"Charming" Hagerstown? Just maybe

October 28, 2004|by TIM ROWLAND

Yet there it was, front page. In no less an authority than the Baltimore Sun. I thought, what's this, a story on Hagerstown, Indiana? But no, it was us. And we were being portrayed in a light that was sort of the metropolitan equivalent of "The Swan."

Us? In a story along with words like "charm," "chic," "bustle," "promising," "attractive," "excitement" and "air-conditioned?"

Aw shucks, you don't need to make such a fuss over l'il ole us. As a matter of fact, I'm not sure that I, for one, can handle it. Usually, the only national ink we get is when a deer runs amok or some Little League pop puts a beat-down on an ump. This whole "Hagerstown: It's Not Just for Losers Anymore" angle has caught me a bit off stride.

The article tells the story of a once grand railroad town that fell on hard times for a few decades (as they say in Boston, "Hey, anybody can have a bad century") and is now clawing its way back to respectability.


Sure, the story says, there is still a long way to go. Hagerstown, says writer JoAnna Daemmrich, has not "experienced the kind of gentrification that has transformed historic small towns from neighboring Frederick to Savannah, Ga." In other words, we're still hicks, but we're learning to clean up nice.

That's fine with me. If "gentrification" is code for $4 cups of coffee, leave me out of it.

But overall, she was very kind. She calls our downtown retail soup of bargain stores, pawn shops and bail bondsmen "eclectic." That word never would have occurred to me. I might have chosen - well, never mind what I would have chosen, the point is that someone else thinks we're cool and that's what counts.

The story mentions a couple of young professionals who moved from points east to Antietam Street, on a block that is "gritty, but promising."

That's us, gritty, but promising.

Their three-story house was built in 1887 and has polished oak floors and new wiring and cost just over $200,000. In Montgomery County, $200,000 buys you a utility shed with no wiring and pressure-treated-lumber floors built in 1987.

This gives me hope for my own home, built in 1907 with polished sumac floors and wiring that appears to have been done by Calvin and Hobbes.

The owners of the Antietam Street house said "Living here has been a pleasant surprise."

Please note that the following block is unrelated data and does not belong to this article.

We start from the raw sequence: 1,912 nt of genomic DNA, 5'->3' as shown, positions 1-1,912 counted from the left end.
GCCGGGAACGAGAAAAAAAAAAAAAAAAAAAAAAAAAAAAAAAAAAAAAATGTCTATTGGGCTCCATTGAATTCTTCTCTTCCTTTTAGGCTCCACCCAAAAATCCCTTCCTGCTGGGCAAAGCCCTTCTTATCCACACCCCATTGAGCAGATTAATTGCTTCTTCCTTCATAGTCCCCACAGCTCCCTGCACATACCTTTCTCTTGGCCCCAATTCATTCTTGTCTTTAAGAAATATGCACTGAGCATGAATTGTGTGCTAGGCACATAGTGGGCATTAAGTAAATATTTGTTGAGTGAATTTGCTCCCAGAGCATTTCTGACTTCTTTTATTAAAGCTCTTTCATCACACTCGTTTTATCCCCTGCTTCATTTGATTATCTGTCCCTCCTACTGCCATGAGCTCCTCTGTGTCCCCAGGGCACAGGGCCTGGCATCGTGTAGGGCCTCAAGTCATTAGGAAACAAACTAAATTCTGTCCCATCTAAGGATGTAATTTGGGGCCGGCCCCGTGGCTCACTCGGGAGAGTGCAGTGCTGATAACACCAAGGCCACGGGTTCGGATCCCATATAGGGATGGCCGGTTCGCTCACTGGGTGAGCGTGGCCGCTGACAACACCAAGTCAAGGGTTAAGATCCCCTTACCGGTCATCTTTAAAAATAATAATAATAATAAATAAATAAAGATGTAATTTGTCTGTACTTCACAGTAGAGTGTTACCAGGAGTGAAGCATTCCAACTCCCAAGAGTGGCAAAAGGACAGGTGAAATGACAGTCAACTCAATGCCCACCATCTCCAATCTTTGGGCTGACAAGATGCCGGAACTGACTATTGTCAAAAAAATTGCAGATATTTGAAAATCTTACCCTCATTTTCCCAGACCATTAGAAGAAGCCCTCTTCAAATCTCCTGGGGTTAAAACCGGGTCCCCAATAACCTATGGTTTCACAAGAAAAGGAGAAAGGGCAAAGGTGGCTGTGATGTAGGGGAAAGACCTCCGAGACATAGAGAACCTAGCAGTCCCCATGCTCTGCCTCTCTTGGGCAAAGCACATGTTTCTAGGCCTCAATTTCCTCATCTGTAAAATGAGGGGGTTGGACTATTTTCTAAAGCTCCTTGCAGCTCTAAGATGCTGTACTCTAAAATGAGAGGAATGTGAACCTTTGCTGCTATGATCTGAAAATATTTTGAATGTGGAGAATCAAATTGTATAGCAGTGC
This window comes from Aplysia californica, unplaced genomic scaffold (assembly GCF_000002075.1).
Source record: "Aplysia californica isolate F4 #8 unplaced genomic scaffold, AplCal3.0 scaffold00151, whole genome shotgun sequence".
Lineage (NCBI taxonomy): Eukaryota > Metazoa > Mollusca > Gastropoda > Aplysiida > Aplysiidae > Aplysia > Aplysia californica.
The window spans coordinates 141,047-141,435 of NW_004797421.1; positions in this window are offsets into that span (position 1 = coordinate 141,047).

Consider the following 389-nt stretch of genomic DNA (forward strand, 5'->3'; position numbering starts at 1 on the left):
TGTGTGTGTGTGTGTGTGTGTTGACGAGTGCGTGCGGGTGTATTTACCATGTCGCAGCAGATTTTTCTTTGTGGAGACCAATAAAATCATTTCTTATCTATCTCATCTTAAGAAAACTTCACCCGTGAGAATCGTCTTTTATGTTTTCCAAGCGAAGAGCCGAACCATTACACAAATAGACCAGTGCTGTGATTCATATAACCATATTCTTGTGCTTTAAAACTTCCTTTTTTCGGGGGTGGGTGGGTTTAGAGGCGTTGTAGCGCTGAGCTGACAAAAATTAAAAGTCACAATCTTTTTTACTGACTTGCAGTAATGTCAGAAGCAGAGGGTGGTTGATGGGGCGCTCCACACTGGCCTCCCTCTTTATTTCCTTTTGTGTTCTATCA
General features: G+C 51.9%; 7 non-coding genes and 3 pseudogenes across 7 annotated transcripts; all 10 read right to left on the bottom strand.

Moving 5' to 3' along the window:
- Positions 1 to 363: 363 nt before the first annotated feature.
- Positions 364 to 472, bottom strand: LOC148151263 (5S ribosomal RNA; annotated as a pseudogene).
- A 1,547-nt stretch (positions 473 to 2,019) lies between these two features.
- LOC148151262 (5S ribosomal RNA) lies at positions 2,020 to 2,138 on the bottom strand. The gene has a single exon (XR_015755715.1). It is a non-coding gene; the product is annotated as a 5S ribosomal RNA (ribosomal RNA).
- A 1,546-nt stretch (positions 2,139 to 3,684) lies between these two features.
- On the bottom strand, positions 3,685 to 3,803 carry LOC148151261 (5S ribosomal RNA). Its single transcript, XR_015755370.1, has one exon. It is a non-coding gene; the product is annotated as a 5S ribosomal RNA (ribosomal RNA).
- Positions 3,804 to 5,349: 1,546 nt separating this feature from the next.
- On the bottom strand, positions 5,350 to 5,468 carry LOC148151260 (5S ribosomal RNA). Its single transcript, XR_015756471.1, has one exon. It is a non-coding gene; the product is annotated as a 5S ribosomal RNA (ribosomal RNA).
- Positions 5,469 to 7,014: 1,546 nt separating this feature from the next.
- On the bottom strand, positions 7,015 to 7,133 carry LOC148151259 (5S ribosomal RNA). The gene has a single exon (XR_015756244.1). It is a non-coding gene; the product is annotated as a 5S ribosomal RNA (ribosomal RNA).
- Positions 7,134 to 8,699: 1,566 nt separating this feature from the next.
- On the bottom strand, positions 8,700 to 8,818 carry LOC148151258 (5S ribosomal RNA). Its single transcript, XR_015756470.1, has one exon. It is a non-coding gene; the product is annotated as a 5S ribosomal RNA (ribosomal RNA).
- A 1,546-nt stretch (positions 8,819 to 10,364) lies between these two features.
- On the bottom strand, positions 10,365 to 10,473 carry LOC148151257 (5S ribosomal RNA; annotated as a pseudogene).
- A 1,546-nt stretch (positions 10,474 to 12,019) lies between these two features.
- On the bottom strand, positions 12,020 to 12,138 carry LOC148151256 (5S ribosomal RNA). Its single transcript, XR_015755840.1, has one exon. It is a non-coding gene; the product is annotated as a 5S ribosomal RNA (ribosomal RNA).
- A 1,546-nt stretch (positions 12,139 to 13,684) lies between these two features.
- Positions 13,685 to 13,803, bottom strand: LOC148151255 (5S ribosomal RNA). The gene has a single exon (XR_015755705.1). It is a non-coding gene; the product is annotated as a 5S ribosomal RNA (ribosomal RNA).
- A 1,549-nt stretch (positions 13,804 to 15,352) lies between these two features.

I lived on Antietam Street for six years and it was surprising, all right. Pleasant? Depends on your perspective, I suppose. I mean, nowhere else in America have I seen a crack house with vaulted ceilings, if that counts.

The Sun story goes on to list a litany of improvements the city is experiencing, which taken together do sound rather impressive - $250,000 luxury townhomes, an arts district, a $5.5 million renovation project in the city core, loft apartments, a European-style bakery, renovated buildings and a new parking deck.

That's news. The last time anyone from Washington County saw a loft, it was filled with oat straw and a nest of feral cats.

After reading the entire piece, it made me wonder: Are we looking at ourselves too hard in the mirror? Will people from the cities see our moles and take them for beauty marks? Are we making progress, but fail to notice because we live with Hagerstown on a daily basis. Do we really have much to offer that we overlook in our day-to-day lives? Are we, dare I say, beautiful?

Clearly, the answer is no.

But we are on dangerous ground. Because the urbane find trendiness in the strangest places, sometimes. For all we know, as we speak there may be a couple of ladies having tea on Gibson Island: "Why Iris, you have just got to go to Hagerstown, there is the most adorable little shop on Washington Street - isn't that just too much, they call their main street Washington Street - that sells the most darling fake plastic roses with 'Support Our Troops' stickers on the stems."

I'm warning you people, once we become trendy, it's all over. And I, for one, do not want to have to give up making soccer jokes because of it.

ยท Shameless Plug Dept: I will be one of the many antiques at historic (and trendy) Lehman's Mill just off Marsh Pike in Hagerstown this Sunday, Oct. 31, from noon to 3 p.m., signing copies of my new novel "Home Detention," the story of a mid-life crisis in reverse. For directions, call 301-739-9119 or visit

Tim Rowland is a Herald-Mail columnist.

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